Question & Answer Forum

How can I help to make our assembly Bible Readings edifying?

All scripture is given by inspiration of God, and is profitable for doctrine, for reproof, for correction, for instruction in righteousness: that the man of God may be perfect, throughly furnished unto all good works” (2 Timothy 3:16-17). This text should be the evaluator of all our Bible Readings. Each believer in assembly fellowship is committed to the profit of the assembly. May I suggest three things to help the character of our Bible Readings:

  1. For all: pray daily for brethren responsible to teach the Word; also, become acquainted revealed in the with the passage to be considered.
  2. For those responsible: learn the context of the passage by repetitive reading and prayer. Teaching the meaning and sense is true edification and, when applied to the need, will produce scriptural, intelligent action.
  3. For overseers: distribute the responsibility of opening the discussion. This encourages responsibility and development. It also enables responsible brethren to discern potential ability (2 Timothy 2:2). This avoids a stagnation of exercise fostered by one man’s monopoly.

Bible Readings are a pasture for the flock. Shepherds who learn to feed as did the Chief Shepherd will edify a happy, healthy flock being led in the paths of righteousness for His name’s sake.

J. N. Smith


How can I consistently learn the truths of God’s Word?

First, carefully read the text. To Timothy, Paul said, “Give attendance to reading” (1 Timothy 4:13). Admittedly, this was public reading, but the principle applies. Again, “Consider what I say (AV), for the Lord will give thee understanding in all things” (2 Timothy 2:7, JND). The understanding will be from the Lord by the Holy Spirit, but not without careful mental application on our part. Second, meditate on the text (Joshua 1:8). This was the constant exercise of the fruitful man in Psalm 1:2. Jeremiah spoke of finding God’s words and eating them examination and assimilation (Jeremiah 15:16). Third, have a prayerful spirit. Psalm 119, which celebrates the supreme delight of an Old Testament saint in God’s Word, is saturated with prayer. As we listen to God speaking to us, we in turn speak to Him. Fourth, submit your will to God. The Lord Jesus said the secret to knowing doctrine was a willingness to do His will (John 7:17). Bible study that is merely technical is not enough. The secret of knowing more is to practice what we already know. Such techniques produce ready scribes like Ezra, who “prepared his heart to seek the law of the Lord, and to do it, and to teach” (Ezra 7:10).

D. Gilliland


What basic books would you recommend for Bible study?

Accurate study of the Bible involves several principles: the meaning of a word in the original Hebrew and Greek (1 Corinthians 2:13); the context of the passage (since words may have more than one meaning, the context even determines their meaning) (words: Galatians 3:16; passages: Romans 4:9-13); related truth as revealed in the rest of Scripture (2 Peter 1:20). For studying the Bible by these principles, the following books give assistance with word meanings: Vine’s Complete Expository Dictionary of Old and New Testament WordsUnger’s Bible Dictionary (more like an encyclopedia); Strong’s Exhaustive Concordance or Young’s Analytical Concordance (preferably both). These commentaries will help with context and related truth: The Collected Writings of W. E. Vine; What The Bible Teaches; Believer’s Bible Commentary, W. MacDonald; Synthetic Bible Studies, J. M. Gray; Systematic Theology, A. H. Strong;Egypt to Canaan, J. Ritchie; The Tabernacle in the Wilderness, J. Ritchie; The Tabernacle, H. Soltau; The Holy Vessels and Furniture of the Tabernacle, H. Soltau. This is a very brief list and could easily be lengthened to include several hundred excellent commentaries and books on Scriptural subjects.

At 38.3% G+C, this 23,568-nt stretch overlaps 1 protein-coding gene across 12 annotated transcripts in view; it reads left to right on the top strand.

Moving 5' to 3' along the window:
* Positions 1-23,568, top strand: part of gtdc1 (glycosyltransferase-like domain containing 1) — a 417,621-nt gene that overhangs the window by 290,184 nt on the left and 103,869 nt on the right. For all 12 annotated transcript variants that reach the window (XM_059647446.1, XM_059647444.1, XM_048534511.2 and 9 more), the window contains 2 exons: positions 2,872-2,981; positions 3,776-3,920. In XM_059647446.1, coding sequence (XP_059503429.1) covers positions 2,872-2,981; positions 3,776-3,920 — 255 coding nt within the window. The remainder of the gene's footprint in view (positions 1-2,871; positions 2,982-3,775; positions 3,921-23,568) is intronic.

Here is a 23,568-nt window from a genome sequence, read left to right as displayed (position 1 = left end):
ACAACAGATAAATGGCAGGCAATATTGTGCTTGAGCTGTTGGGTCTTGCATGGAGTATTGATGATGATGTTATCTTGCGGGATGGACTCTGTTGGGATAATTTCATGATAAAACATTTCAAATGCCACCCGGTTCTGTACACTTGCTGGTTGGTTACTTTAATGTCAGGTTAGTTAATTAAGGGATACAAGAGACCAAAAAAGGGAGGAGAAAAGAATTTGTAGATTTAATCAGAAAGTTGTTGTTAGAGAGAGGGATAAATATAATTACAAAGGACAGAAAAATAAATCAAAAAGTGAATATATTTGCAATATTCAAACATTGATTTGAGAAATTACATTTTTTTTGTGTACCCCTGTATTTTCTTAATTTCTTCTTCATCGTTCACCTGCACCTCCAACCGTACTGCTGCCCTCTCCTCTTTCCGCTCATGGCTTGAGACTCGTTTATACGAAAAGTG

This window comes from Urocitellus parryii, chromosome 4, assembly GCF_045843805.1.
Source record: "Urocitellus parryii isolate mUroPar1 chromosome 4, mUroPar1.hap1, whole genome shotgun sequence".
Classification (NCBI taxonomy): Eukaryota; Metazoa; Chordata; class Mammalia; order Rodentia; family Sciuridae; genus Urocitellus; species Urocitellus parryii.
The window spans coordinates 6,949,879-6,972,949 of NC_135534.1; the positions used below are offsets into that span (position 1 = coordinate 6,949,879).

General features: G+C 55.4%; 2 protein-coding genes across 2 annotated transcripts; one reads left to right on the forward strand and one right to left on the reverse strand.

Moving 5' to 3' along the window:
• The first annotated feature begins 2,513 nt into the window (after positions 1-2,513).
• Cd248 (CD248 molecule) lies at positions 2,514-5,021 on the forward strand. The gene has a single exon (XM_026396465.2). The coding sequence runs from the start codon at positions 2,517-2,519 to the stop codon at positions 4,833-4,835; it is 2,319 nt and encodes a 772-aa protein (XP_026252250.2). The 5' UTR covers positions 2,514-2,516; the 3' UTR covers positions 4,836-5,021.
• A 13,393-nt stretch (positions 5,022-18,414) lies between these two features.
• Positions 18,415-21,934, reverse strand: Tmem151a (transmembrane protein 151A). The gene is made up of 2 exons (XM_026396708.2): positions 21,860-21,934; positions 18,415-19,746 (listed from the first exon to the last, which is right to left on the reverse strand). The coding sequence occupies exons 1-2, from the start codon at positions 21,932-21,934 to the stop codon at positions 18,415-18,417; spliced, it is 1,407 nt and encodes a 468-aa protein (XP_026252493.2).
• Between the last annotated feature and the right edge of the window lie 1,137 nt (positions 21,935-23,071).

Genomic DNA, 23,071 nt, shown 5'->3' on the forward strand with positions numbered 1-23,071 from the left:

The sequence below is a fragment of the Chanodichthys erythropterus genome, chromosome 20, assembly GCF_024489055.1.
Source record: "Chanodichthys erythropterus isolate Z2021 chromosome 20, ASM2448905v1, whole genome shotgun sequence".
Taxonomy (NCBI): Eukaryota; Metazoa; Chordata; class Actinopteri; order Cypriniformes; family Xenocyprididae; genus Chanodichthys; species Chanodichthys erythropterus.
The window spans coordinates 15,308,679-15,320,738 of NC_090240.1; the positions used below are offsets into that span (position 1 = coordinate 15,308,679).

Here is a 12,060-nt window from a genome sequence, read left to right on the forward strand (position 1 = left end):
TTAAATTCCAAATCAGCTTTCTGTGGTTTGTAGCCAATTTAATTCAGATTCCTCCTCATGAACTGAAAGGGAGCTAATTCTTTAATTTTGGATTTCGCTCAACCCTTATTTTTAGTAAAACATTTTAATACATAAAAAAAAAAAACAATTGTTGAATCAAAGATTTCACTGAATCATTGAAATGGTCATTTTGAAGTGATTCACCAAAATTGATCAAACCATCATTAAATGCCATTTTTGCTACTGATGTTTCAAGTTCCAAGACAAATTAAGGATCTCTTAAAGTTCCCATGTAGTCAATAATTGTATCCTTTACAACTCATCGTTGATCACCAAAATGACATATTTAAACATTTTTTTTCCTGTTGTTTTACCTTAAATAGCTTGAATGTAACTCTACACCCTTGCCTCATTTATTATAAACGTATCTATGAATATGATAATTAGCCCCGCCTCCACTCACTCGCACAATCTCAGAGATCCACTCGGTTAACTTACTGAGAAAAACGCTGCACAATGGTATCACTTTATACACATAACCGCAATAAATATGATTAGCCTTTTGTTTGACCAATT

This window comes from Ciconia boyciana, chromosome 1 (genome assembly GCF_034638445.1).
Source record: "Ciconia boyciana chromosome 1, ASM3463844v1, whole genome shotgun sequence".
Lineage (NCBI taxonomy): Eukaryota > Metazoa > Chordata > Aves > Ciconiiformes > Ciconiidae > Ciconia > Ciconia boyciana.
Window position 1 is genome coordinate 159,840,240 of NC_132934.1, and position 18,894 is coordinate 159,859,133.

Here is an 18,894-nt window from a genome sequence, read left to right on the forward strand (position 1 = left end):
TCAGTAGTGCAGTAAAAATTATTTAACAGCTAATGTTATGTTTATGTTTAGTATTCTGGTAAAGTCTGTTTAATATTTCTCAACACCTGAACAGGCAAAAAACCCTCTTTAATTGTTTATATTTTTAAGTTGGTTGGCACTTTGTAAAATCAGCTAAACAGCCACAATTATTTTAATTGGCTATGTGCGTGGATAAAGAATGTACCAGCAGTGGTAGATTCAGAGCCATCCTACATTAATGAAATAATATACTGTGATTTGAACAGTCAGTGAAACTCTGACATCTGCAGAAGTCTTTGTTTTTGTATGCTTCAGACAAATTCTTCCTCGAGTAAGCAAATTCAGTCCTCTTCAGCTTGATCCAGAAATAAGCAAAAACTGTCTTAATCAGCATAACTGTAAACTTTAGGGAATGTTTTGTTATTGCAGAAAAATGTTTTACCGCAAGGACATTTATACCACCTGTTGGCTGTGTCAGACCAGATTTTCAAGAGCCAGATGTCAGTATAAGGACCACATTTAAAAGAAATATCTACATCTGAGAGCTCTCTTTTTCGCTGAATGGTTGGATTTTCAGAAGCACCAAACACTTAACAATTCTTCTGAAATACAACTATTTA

A. Joyce


Do other translations of Scripture help in understanding its message?

Yes, but be careful! You must know what you are reading. Is it a literal translation or a paraphrase? Does it employ “dynamic equivalence?” Were the texts in the original language reliable? God’s Word was given by verbal inspiration to men who wrote down the message. Those original writings do not exist, but copies do. Our responsibility is to ensure we are reading the most accurate translation of the most accurate copies.

With God’s Word, every word matters; therefore, using a literal translation is imperative (KJV, NKJV, RV, DARBY, SPURRELL, NASB). Sometimes the literal may be hard to understand because of idioms in the original language, so a paraphrase can help. Also, some versions employ a “dynamic equivalence,” where the translator uses words that convey to the modem mind what was understood by readers of the original text (NIV). Be aware, however, that a paraphrase or “dynamic equivalence” includes the editing committee’s own interpretation. That could introduce a bias which limits or changes what the Spirit intended in the original text.

Stan Wells